Here’s the lowdown on this trendy Peruvian root powder.
You’ve probably noticed that the list of buzzy superfood powders populating health food store aisles and your social media feed seems to be getting longer by the day—matcha, collagen, turmeric, mushroom, and now maca.
Traditionally, maca has been used for centuries by various South American cultures including the Inca to balance hormones, boost libido and fertility, reduce anxiety, bolster mental clarity, and improve stamina and strength (and what runner doesn’t want that?). Sort of like a South American version of ginseng, maca is now being sold around the globe and touted as a powder with do-it-all powers.
So does the ancient Peruvian staple live up to its hype? We spoke with a dietitian and delved into the science to figure out if maca can indeed take your health and performance up a notch.
What Is Maca?
Maca (pronounced mah-cah) is not an herb as many may think, but it is a turnip-like root vegetable (from the broccoli and radish family) grown underground at higher elevations in the Andes mountains. There, it’s used as a traditional medicine and a key ingredient in a fermented drink called maca chicha. Because maca is not exported fresh, it is dehydrated and then ground into a powder.
What Does the Science Say?
Apart from the anecdotal, it’s slim pickings when it comes to any strong scientific evidence supporting the lofty health claims surrounding maca.
Maca does contain polysaccharide compounds that can act as antioxidants in the body to help protect your cells from the damaging effects of free radicals, which in theory, can lessen the risk for certain diseases like cancer and maybe even improve postrun recovery. But no scientific link has been made between the antioxidants in maca and improved health measures. And it’s easy to load up on antioxidants via less expensive foods such as fresh fruits, vegetables, and even whole grains.
If you’re hoping maca will spice up your love life, registered dietitian nutritionist and fitness professional Katie Hake, R.D., says it’s best not to expect any bedroom miracles from stirring maca into smoothies. There’s some limited data that maca powder can help with fertility and libido, but it’s way too premature to hail it as nature’s Viagra.
An analysis of past research found that out of four random clinical trials conducted on maca, two supported its effectiveness at improving sexual dysfunction in men and women while two failed to show any significant results at all. One recent trial found that men who consumed maca daily for two months experienced increased sperm concentration and motility, but this was a small study, and it’s unknown if the results translate into improved fertility. The National Institutes of Health states that right now, there’s still insufficient evidence to prove that maca can help improve sexual dysfunction or sexual desire. “A lot more research is needed to fully back up any of these claims,” says Hake.
That said, limited data suggest that maca may give your athletic pursuits a boost. A British study found that male cyclists who supplemented with maca extract for two weeks experienced an improvement in their 40K cycling time performance and also their sexual desire. But this was just a pilot study conducted on only eight subjects without any mechanism being sussed out. So we are a long way from being able to hail this South American root veggie as an athlete’s new best friend.
Maca root powder is also often billed as an adaptogen, which some will say makes it useful to help your body adapt to various stresses and improve vitality. But it’s hard to say if this is the case because there just isn’t any research worth noting to prove yay or nay. “At this point, it’s too premature to classify maca as a true adaptogan and shouldn’t be a major reason why someone would take it,” Hake explains.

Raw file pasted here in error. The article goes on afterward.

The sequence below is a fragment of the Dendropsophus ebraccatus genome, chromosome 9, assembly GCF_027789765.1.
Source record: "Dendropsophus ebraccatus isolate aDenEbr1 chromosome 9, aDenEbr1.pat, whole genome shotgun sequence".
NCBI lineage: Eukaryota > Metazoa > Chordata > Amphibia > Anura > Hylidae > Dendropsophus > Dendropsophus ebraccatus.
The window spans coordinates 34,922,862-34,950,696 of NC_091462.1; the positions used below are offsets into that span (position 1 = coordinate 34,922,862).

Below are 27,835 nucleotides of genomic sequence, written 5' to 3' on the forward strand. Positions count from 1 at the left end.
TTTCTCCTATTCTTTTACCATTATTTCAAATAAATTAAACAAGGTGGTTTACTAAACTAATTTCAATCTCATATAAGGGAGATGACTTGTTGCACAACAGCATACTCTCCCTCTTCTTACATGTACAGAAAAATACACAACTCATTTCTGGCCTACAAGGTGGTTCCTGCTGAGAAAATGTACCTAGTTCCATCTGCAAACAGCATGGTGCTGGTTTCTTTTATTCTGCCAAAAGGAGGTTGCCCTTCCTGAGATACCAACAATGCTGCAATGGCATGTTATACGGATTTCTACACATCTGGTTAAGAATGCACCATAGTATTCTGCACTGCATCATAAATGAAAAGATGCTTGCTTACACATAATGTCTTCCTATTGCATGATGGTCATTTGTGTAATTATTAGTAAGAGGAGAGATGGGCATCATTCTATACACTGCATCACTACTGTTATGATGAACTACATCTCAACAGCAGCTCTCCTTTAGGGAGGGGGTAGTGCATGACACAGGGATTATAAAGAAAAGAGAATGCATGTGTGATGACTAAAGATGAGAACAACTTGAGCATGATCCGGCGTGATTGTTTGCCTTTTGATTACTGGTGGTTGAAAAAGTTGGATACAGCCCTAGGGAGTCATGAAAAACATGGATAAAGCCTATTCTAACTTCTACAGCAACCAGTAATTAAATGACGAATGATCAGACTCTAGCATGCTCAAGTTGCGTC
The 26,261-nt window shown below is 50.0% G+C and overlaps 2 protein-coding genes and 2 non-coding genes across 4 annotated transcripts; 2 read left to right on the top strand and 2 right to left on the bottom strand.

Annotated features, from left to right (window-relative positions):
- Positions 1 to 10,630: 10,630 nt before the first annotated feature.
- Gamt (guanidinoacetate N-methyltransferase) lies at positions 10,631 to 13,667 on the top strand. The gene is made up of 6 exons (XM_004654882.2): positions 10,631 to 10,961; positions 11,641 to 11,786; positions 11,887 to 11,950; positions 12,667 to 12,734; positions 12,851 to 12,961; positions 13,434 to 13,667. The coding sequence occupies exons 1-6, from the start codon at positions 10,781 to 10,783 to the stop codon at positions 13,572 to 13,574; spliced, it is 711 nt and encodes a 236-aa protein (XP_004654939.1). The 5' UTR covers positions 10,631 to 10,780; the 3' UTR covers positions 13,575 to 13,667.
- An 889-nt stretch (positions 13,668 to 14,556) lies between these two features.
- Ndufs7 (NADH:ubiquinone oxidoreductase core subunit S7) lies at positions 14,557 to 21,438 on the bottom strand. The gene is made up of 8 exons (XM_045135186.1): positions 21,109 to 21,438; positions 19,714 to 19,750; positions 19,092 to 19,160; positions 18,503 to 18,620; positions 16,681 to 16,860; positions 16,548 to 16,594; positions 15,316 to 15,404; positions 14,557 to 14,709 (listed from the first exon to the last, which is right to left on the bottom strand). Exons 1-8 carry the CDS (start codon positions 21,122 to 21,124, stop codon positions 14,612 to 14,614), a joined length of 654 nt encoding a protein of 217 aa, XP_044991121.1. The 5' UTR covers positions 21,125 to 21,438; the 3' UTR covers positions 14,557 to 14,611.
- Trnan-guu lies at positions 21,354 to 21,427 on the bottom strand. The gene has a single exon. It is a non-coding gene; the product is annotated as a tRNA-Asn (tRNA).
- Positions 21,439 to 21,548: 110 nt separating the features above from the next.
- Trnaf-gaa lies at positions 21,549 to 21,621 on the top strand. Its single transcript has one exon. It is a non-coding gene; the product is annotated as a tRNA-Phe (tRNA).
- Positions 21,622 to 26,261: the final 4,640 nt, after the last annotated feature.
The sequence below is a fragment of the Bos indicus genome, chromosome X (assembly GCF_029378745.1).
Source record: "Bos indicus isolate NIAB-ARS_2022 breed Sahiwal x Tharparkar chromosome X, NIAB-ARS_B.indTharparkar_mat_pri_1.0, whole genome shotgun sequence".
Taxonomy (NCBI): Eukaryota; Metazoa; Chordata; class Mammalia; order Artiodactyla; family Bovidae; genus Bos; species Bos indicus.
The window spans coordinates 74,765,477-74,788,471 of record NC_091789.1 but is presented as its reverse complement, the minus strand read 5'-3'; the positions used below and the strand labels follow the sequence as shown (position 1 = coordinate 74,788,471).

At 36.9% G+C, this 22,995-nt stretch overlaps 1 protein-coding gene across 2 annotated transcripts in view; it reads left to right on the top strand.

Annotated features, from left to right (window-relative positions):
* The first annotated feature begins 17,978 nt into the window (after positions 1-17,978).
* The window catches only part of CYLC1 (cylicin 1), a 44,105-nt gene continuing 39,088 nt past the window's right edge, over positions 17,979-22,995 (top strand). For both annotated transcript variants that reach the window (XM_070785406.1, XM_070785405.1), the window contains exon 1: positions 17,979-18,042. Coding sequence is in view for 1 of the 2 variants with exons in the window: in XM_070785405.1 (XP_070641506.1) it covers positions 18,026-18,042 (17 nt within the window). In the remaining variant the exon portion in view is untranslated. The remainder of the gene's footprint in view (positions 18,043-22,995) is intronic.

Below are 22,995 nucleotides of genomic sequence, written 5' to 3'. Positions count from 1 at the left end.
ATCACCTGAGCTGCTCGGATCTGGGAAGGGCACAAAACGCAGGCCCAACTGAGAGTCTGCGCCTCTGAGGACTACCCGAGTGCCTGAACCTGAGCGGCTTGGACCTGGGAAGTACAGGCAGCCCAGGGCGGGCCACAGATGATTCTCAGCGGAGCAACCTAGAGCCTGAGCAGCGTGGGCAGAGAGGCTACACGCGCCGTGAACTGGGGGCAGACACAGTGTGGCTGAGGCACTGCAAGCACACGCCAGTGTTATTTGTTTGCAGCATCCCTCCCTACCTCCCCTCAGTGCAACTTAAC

As for its overall nutrition breakdown, maca like other root vegetables does contain an array of nutrients that can add a boost to your diet. “Maca is high in copper and manganese which can support bone mineral density while having anti-inflammatory effects,” notes Hake. Other nutrients include vitamin C, iron, calcium, potassium, copper and vitamin B6, an under-the-radar nutrient that plays a big role in metabolism—not a bad deal.
Still, if you’re just taking a teaspoon or so a day, you won’t get a major nutritional windfall from maca. Besides, Hake points out that eating a well-balanced diet to start off with means you are likely getting enough of these nutrients already without needing to spike your yogurt with the stuff.
A Word of Caution
Since maca may impact certain hormone functioning, women with hormone-sensitive conditions including endometriosis, uterine fibroids, and certain cancers should speak with their physician before using maca. Women who are pregnant or breastfeeding are also encouraged to proceed with caution. “If you choose to experiment with maca and other supplements you should consider keeping a food/symptom log to see if you notice any positive or negative side effects,” Hake advises.
The Bottom Line
And as with most trending wellness products that you may see spamming your Instagram feed, remember that maca is not a miracle food, but instead, an item you can add to an existing healthy diet for a little potential boost. And if its flavour or price tag don’t agree with you, don’t sweat it. There are plenty of other nutritious ways to upgrade your meals like adding an extra handful of berries to your oatmeal.
If you are maca-curious, and you’ve been cleared by a physician or professional to try it, you’ll most commonly find it in pill form or as a fine powder that can then be added to oatmeal, pancake batter, smoothies, yogurt, and baked goods. But be warned, maca has an earthy, malty flavour that can take some getting used to, to say the least. So don’t be too adventurous from the get-go when stirring it into your morning coffee.